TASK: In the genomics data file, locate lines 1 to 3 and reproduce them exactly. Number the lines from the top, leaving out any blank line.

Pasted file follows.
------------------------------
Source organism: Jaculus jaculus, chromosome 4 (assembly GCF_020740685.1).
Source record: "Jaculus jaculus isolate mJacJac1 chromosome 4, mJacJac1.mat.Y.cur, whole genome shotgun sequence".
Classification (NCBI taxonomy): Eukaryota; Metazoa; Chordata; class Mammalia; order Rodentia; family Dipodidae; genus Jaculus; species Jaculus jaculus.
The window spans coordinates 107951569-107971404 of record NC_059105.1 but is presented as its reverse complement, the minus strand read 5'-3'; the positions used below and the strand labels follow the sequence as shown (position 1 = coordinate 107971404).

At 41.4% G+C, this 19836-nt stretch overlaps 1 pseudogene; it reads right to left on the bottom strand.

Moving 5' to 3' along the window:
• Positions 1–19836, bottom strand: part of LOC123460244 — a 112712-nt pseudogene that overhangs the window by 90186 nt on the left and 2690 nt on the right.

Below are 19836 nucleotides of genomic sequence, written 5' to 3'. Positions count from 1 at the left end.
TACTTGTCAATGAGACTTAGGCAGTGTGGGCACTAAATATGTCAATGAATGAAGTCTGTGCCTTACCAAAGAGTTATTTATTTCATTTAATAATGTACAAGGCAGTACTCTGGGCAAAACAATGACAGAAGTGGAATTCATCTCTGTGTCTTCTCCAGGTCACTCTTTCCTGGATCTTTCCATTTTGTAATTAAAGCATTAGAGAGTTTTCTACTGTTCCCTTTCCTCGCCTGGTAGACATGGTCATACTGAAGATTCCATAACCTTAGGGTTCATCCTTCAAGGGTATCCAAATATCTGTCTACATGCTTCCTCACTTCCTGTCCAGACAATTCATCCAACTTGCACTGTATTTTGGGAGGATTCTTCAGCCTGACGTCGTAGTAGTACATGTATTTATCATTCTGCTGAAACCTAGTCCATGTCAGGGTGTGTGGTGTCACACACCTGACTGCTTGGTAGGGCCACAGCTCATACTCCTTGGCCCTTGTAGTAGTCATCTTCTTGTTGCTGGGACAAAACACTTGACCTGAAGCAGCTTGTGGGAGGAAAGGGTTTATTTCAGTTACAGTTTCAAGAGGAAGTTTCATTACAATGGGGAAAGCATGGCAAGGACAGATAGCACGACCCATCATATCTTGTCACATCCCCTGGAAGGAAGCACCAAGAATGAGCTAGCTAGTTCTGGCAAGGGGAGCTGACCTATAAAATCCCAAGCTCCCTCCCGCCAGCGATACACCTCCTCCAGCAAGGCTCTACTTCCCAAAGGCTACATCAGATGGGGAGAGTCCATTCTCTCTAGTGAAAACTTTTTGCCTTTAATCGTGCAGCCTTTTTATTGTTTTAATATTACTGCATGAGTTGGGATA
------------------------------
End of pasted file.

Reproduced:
Source organism: Jaculus jaculus, chromosome 4 (assembly GCF_020740685.1).
Source record: "Jaculus jaculus isolate mJacJac1 chromosome 4, mJacJac1.mat.Y.cur, whole genome shotgun sequence".
Classification (NCBI taxonomy): Eukaryota; Metazoa; Chordata; class Mammalia; order Rodentia; family Dipodidae; genus Jaculus; species Jaculus jaculus.